Walter Dellinger stood without notes in front of the podium to make the case that Abraham Lincoln was America’s best lawyer.
It was an argument for the defense, rebutting a 2013 American Lawyer ranking of one hundred most influential lawyers, listing Lincoln sixty-ninth. To show that Lincoln was “America’s Greatest Lawyer,” Dellinger described Lincoln’s characteristics as an arguer and orator, such as focusing on concrete results, logic, rhetorical skills arising from familiarity with the King James bible and Shakespeare, and use of the legal skill of re-contextualization.
Consider the wit of his reply to the demand that he rescind the Emancipation Proclamation: “If it is invalid, I do not have to retract it; if it is valid, I cannot.”
Consider also this symmetrical announcement that General Grant had taken the crucial town of Vicksburg: “The father of waters again runs unvexed to the sea.”
Dellinger analyzed the strategy of the speech in which Lincoln accepted the Republican nomination for the Senate, often known by its biblical theme, “A house divided against itself cannot stand” (Mark 3.25), a response to the Supreme Court’s Dred Scott decision. The issue of the day was whether new states would be slave or free, with much of the argument concerning whether the decisions would be made by state governments or by popular votes. Lincoln bypassed the arguments of natural allies William Lloyd Garrison and Frederick Douglas, re-contextualizing the argument as based not on the Constitution, but instead on the Declaration of Independence, asking why slaves should not be able to eat what they had grown, making the question a matter of life, liberty, and the pursuit of happiness.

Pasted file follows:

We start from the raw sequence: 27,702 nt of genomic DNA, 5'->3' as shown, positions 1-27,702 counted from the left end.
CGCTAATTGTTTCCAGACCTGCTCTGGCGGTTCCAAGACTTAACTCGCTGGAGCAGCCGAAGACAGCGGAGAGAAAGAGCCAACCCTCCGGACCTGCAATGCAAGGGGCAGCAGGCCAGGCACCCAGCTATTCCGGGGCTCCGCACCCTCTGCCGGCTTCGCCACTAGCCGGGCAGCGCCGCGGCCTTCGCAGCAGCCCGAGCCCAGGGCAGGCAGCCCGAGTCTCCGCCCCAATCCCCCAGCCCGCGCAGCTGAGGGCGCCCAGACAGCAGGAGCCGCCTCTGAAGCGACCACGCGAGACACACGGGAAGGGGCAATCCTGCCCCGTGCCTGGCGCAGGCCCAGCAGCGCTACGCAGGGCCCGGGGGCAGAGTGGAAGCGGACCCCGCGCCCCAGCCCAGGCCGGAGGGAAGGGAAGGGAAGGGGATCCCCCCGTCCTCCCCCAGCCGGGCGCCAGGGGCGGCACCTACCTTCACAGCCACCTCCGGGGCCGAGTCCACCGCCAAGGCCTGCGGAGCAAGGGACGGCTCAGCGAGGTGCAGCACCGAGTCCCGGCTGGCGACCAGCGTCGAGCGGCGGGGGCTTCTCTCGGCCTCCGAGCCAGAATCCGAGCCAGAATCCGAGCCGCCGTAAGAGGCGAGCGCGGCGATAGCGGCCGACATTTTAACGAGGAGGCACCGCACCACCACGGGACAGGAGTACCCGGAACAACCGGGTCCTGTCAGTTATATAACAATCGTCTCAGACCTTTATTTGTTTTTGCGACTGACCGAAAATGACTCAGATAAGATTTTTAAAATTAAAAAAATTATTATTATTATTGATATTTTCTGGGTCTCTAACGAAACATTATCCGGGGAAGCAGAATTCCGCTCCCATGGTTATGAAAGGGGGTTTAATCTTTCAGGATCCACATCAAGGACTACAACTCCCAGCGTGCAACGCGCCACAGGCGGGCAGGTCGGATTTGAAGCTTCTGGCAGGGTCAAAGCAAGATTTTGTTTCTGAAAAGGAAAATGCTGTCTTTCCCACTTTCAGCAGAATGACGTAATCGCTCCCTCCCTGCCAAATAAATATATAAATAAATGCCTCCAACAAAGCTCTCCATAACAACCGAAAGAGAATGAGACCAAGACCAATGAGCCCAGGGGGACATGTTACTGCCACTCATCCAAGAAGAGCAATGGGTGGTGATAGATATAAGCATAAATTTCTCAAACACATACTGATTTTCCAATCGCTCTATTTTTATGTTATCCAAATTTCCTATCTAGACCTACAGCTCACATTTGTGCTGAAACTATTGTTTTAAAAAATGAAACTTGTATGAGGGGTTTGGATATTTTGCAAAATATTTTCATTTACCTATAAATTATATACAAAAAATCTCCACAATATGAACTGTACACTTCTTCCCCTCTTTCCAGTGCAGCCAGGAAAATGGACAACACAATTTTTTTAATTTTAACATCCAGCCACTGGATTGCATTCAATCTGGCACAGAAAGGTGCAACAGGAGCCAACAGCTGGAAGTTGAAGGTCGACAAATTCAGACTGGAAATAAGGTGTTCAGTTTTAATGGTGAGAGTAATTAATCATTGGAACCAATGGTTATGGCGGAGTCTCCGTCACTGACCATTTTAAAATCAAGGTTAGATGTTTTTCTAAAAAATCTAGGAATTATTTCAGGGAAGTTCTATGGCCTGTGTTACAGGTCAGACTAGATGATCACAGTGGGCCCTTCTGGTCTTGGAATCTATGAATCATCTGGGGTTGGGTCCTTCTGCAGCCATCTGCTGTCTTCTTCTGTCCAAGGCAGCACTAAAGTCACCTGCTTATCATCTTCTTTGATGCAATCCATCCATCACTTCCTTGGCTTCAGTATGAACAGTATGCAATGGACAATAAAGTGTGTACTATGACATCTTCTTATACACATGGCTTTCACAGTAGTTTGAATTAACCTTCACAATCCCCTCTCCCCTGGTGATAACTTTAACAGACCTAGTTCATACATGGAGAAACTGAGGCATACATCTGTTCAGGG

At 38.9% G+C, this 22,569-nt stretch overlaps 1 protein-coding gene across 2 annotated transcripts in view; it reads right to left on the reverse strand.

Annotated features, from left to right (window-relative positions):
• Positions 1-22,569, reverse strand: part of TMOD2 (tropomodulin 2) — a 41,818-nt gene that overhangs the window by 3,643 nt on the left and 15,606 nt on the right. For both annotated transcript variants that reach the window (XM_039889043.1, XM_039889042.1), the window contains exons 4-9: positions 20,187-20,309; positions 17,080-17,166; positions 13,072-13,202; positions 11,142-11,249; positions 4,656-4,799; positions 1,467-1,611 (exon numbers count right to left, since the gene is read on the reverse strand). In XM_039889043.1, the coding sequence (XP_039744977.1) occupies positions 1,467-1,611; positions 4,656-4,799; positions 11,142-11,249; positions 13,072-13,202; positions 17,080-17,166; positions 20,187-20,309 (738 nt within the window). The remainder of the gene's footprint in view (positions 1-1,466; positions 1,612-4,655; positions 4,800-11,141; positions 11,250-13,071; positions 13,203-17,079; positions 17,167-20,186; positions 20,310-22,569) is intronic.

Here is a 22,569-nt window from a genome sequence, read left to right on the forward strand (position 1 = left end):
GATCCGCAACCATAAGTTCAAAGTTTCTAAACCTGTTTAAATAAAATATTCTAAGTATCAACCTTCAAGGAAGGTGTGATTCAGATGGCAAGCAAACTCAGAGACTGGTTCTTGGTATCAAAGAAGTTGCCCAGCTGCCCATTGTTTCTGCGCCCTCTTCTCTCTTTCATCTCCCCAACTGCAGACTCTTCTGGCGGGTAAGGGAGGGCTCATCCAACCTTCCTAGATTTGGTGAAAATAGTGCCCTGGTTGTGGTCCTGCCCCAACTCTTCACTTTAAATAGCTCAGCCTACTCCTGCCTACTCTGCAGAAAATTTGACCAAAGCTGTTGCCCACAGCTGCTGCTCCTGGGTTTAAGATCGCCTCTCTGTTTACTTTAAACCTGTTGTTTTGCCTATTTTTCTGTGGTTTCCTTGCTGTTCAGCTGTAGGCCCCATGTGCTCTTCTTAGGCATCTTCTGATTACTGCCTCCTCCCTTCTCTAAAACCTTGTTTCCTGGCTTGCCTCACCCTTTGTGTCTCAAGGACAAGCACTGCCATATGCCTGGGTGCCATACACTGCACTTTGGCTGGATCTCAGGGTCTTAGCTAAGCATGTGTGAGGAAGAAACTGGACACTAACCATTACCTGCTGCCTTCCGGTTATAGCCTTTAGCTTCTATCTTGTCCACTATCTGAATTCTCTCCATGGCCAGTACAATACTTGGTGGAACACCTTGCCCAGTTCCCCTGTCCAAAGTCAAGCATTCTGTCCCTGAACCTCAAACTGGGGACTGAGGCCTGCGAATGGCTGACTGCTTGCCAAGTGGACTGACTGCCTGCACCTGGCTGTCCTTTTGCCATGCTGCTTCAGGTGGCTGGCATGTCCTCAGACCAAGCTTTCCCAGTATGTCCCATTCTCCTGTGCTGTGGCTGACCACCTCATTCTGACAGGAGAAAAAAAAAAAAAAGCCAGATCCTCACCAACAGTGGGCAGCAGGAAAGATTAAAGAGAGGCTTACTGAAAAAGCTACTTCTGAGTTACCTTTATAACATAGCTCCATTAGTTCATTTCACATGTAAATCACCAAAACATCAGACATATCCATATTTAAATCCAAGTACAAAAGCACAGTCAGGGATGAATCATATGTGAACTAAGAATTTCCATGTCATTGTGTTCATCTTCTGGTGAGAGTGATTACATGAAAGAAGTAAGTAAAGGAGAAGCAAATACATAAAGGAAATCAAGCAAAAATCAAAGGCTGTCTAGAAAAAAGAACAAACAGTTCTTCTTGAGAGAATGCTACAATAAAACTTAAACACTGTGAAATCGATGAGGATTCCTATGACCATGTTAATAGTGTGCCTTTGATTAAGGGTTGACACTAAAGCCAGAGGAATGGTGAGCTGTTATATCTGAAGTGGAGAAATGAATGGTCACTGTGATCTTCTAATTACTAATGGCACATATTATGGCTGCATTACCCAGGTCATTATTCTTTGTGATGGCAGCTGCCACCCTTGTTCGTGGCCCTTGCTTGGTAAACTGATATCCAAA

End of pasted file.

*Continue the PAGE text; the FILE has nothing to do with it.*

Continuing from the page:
I do not know Walter Dellinger’s won/loss record before the Supreme Court, but he was very persuasive before the court of Carolina Meadows.